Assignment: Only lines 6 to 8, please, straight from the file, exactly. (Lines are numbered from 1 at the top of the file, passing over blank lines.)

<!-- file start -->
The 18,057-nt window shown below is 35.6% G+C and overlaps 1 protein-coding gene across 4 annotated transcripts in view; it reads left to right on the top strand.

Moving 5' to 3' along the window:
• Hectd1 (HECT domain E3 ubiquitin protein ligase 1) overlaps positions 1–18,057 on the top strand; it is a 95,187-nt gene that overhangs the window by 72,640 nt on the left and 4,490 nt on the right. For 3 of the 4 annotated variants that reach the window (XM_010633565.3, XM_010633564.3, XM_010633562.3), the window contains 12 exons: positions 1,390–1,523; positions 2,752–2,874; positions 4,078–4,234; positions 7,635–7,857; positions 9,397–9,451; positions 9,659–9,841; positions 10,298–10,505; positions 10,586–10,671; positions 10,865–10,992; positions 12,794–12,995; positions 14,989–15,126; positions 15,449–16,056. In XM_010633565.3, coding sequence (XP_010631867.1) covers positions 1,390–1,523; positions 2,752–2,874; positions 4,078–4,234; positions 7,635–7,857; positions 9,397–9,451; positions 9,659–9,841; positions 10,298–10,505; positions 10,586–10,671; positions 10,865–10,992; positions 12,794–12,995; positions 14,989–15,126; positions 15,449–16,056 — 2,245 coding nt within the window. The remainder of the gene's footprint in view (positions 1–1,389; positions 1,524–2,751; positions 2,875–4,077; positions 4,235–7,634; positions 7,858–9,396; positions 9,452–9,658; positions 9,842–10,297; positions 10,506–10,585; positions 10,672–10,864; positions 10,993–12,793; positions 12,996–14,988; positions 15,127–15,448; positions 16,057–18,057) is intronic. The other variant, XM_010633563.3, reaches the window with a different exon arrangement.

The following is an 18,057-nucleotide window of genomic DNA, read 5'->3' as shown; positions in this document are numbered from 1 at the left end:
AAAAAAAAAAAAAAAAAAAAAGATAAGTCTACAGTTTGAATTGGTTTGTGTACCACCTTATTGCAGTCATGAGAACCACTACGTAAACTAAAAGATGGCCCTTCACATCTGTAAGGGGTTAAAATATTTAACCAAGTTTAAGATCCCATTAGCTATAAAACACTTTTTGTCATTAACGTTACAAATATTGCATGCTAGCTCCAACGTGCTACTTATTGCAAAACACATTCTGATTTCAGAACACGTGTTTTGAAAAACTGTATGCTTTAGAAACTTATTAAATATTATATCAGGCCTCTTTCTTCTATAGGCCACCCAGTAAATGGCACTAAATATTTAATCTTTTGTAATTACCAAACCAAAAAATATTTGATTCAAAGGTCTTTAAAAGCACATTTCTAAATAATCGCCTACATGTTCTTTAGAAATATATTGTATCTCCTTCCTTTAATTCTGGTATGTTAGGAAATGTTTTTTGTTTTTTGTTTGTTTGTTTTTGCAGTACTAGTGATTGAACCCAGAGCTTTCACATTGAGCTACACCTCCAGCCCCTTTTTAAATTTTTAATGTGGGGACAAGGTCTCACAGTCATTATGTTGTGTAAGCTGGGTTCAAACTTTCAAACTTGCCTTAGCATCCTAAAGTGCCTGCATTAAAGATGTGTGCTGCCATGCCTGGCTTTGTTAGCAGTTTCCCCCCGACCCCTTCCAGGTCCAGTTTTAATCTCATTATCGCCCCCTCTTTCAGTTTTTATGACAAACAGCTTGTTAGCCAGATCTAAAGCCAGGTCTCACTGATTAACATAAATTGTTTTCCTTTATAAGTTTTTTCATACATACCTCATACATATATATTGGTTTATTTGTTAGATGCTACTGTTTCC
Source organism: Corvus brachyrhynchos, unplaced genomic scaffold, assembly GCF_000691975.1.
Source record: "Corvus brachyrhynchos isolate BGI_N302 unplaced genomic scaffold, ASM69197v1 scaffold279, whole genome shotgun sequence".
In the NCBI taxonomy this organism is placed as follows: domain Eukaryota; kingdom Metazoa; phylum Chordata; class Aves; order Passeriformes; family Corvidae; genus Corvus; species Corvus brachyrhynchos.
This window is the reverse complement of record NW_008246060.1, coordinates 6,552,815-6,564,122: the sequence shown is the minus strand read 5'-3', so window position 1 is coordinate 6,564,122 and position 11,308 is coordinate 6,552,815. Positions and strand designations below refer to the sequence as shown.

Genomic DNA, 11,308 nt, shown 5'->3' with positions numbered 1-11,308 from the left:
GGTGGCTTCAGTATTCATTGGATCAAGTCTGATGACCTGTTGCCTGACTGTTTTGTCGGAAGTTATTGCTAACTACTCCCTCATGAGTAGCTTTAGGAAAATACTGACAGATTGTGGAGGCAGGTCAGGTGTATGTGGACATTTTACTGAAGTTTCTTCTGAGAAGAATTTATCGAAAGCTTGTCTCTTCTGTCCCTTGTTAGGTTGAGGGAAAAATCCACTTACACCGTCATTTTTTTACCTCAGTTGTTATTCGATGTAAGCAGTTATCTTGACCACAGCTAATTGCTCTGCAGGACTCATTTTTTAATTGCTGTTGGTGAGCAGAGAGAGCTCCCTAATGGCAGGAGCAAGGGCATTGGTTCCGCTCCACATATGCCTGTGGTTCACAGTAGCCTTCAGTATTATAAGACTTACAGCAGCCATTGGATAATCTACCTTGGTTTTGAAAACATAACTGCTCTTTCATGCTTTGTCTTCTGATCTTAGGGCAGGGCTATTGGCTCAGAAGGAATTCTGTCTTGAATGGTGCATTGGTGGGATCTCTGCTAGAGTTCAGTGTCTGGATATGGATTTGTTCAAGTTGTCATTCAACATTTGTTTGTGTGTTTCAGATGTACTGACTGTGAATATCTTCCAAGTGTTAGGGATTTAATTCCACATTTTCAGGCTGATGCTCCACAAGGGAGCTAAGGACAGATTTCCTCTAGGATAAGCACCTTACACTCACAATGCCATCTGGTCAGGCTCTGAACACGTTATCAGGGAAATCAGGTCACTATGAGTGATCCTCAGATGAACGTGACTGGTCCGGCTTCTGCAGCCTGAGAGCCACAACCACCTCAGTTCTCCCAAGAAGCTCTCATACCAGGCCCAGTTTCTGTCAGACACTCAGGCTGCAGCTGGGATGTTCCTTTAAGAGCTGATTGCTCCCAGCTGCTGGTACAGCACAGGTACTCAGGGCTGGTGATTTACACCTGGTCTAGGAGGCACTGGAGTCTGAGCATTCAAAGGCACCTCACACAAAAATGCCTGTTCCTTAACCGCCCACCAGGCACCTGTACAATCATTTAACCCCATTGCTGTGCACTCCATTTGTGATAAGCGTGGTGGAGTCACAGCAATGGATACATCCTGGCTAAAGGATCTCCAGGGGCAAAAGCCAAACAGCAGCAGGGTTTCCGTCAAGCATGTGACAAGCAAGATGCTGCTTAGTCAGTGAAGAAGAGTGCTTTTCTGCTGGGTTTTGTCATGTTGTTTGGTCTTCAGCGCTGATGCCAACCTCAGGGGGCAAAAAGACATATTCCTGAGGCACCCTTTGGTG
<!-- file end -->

Source organism: Corvus brachyrhynchos, unplaced genomic scaffold, assembly GCF_000691975.1.
Source record: "Corvus brachyrhynchos isolate BGI_N302 unplaced genomic scaffold, ASM69197v1 scaffold279, whole genome shotgun sequence".
In the NCBI taxonomy this organism is placed as follows: domain Eukaryota; kingdom Metazoa; phylum Chordata; class Aves; order Passeriformes; family Corvidae; genus Corvus; species Corvus brachyrhynchos.